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The Log-line: W. B. Yeats’ muse, Maud Gonne is willing to use violence to liberate Ireland from the British, while he resorts to changing the minds of the Irish people through the arts.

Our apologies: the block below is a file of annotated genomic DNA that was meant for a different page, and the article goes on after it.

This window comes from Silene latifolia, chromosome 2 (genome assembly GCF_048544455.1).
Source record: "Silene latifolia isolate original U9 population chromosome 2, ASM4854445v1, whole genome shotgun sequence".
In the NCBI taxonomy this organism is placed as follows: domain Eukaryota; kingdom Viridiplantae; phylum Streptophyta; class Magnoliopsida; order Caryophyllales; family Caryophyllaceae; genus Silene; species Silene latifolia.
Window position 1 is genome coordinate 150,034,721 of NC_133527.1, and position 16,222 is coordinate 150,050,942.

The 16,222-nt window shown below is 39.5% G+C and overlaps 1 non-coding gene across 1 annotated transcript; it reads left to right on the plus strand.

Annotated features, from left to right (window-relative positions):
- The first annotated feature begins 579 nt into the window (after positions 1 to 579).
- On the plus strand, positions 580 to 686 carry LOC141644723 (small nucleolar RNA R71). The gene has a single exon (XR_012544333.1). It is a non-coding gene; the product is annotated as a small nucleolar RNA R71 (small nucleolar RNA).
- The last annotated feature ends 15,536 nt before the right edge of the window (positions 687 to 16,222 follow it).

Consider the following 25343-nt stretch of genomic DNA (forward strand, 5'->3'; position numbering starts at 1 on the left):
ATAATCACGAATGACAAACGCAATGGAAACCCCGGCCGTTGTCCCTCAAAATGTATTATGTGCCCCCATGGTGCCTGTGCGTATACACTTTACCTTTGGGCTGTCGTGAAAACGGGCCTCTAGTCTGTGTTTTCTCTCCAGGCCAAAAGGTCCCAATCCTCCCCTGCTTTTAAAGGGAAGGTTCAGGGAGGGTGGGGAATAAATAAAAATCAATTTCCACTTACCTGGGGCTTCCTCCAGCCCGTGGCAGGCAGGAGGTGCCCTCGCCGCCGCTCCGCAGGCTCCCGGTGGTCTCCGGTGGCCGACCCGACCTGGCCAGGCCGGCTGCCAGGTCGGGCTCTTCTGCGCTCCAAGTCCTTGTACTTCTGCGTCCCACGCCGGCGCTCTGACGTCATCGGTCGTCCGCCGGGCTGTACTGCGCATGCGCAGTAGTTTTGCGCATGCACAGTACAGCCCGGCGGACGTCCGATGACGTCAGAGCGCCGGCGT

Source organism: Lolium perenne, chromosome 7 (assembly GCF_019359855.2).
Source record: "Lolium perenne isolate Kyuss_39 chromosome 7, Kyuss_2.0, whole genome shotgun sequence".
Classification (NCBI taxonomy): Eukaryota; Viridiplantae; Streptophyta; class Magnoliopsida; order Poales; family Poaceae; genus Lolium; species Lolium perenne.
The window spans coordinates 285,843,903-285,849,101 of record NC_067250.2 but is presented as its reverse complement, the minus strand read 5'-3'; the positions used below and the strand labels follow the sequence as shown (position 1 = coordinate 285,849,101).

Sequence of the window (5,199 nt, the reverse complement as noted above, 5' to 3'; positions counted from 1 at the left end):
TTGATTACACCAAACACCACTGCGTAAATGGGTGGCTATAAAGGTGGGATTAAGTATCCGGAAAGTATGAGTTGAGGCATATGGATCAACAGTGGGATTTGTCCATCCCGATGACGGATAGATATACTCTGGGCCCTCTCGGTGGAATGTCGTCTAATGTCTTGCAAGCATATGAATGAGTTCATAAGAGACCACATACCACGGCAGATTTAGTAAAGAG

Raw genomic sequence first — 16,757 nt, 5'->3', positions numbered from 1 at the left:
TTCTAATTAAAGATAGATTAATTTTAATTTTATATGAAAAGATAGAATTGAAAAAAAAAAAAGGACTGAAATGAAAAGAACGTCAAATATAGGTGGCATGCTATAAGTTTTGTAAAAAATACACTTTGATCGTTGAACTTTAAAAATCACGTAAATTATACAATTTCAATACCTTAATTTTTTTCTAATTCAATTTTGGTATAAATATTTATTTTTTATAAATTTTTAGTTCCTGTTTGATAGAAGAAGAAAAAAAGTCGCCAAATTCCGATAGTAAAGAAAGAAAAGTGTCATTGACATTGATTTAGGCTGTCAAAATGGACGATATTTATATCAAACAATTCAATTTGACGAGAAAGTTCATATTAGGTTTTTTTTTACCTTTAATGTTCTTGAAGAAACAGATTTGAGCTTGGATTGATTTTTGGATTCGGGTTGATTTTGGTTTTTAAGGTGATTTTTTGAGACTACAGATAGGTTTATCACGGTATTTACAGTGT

The title of this screenplay, “Terrible Beauty”, is taken from one of W. B. Yeats’s poems. The story unfolds after Maud Gonne’s father has died, she skillfully maneuvers past men who are in awe over her beauty. Maud’s agenda is to help save the women and children from british rule as she develops a wide array of alliances. W. B. Yeats is in awes Maud, when they Virst meet in his parents’ home, as their relationship evolves, Willie writes a stageplay for Maud to perform the leading role, who has become his muse. Unbeknownst to Willie, Maud maintains a secretive life, such as bearing two children with Lucien Millevoye. Amdist, the backdrop of social unrest, poverty, political and economic oppression, the Irish people mobilize to fend off the British invaders. All the while, Willie is plagued with frustration over his inability to win the Maud’s heart and affection. Willie attempts to have relationships with other women to no avail. Willie tries to dissaude Maud from partaking in civil disobience and all of other means provoking the Irish people to Vight back against the British. Willie has supports helping to the extent that they can. Maud meets John McBride after he returns from the Boer War and they get married. The climate of social and political unrest escalates in Ireland. John McBride particiaptes in Bloody Sunday, and he’s hung. Eventually, Willie is introduced to GeorgianaHyde-Lees (Georgie), who he realizes she his best prospect. Maud struggles to adapt to the heartships of life, with Willie still in pursuit of her and her daughter, Isoeult; even after Willie has married Georgie, who’s at least half his age. Georgie gave birth to two children with Willie. The question remains, how were they able to come to terms with each other or not.